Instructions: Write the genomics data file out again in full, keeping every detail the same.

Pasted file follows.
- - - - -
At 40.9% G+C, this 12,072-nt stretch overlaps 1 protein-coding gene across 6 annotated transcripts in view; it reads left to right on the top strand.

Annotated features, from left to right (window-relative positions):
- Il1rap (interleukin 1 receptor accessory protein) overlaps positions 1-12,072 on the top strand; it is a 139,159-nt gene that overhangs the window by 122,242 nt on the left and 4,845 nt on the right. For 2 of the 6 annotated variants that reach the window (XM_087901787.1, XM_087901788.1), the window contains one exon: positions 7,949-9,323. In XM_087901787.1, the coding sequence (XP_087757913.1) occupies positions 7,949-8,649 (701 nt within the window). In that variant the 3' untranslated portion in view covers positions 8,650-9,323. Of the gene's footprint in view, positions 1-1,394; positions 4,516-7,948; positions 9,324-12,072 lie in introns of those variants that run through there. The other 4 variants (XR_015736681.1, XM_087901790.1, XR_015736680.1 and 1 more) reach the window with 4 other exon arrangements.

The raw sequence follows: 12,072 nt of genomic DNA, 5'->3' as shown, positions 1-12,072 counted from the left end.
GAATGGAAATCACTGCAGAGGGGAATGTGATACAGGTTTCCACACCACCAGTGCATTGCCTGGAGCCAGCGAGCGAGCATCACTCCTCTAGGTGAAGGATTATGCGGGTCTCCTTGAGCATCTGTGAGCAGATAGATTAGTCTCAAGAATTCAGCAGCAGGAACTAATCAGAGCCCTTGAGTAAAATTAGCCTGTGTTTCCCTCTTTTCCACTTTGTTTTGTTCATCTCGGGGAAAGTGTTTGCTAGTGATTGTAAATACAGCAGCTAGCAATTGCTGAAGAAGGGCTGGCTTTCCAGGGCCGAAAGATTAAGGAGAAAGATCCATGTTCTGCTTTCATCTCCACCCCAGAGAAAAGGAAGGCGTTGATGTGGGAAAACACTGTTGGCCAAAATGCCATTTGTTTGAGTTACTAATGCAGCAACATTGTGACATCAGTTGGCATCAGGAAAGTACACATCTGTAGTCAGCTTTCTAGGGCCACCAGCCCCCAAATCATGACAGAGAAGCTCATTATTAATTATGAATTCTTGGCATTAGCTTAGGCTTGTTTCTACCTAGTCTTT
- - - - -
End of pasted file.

At 40.9% G+C, this 12,072-nt stretch overlaps 1 protein-coding gene across 6 annotated transcripts in view; it reads left to right on the top strand.

Annotated features, from left to right (window-relative positions):
- Il1rap (interleukin 1 receptor accessory protein) overlaps positions 1-12,072 on the top strand; it is a 139,159-nt gene that overhangs the window by 122,242 nt on the left and 4,845 nt on the right. For 2 of the 6 annotated variants that reach the window (XM_087901787.1, XM_087901788.1), the window contains one exon: positions 7,949-9,323. In XM_087901787.1, the coding sequence (XP_087757913.1) occupies positions 7,949-8,649 (701 nt within the window). In that variant the 3' untranslated portion in view covers positions 8,650-9,323. Of the gene's footprint in view, positions 1-1,394; positions 4,516-7,948; positions 9,324-12,072 lie in introns of those variants that run through there. The other 4 variants (XR_015736681.1, XM_087901790.1, XR_015736680.1 and 1 more) reach the window with 4 other exon arrangements.

The raw sequence follows: 12,072 nt of genomic DNA, 5'->3' as shown, positions 1-12,072 counted from the left end.
GAATGGAAATCACTGCAGAGGGGAATGTGATACAGGTTTCCACACCACCAGTGCATTGCCTGGAGCCAGCGAGCGAGCATCACTCCTCTAGGTGAAGGATTATGCGGGTCTCCTTGAGCATCTGTGAGCAGATAGATTAGTCTCAAGAATTCAGCAGCAGGAACTAATCAGAGCCCTTGAGTAAAATTAGCCTGTGTTTCCCTCTTTTCCACTTTGTTTTGTTCATCTCGGGGAAAGTGTTTGCTAGTGATTGTAAATACAGCAGCTAGCAATTGCTGAAGAAGGGCTGGCTTTCCAGGGCCGAAAGATTAAGGAGAAAGATCCATGTTCTGCTTTCATCTCCACCCCAGAGAAAAGGAAGGCGTTGATGTGGGAAAACACTGTTGGCCAAAATGCCATTTGTTTGAGTTACTAATGCAGCAACATTGTGACATCAGTTGGCATCAGGAAAGTACACATCTGTAGTCAGCTTTCTAGGGCCACCAGCCCCCAAATCATGACAGAGAAGCTCATTATTAATTATGAATTCTTGGCATTAGCTTAGGCTTGTTTCTACCTAGTCTTT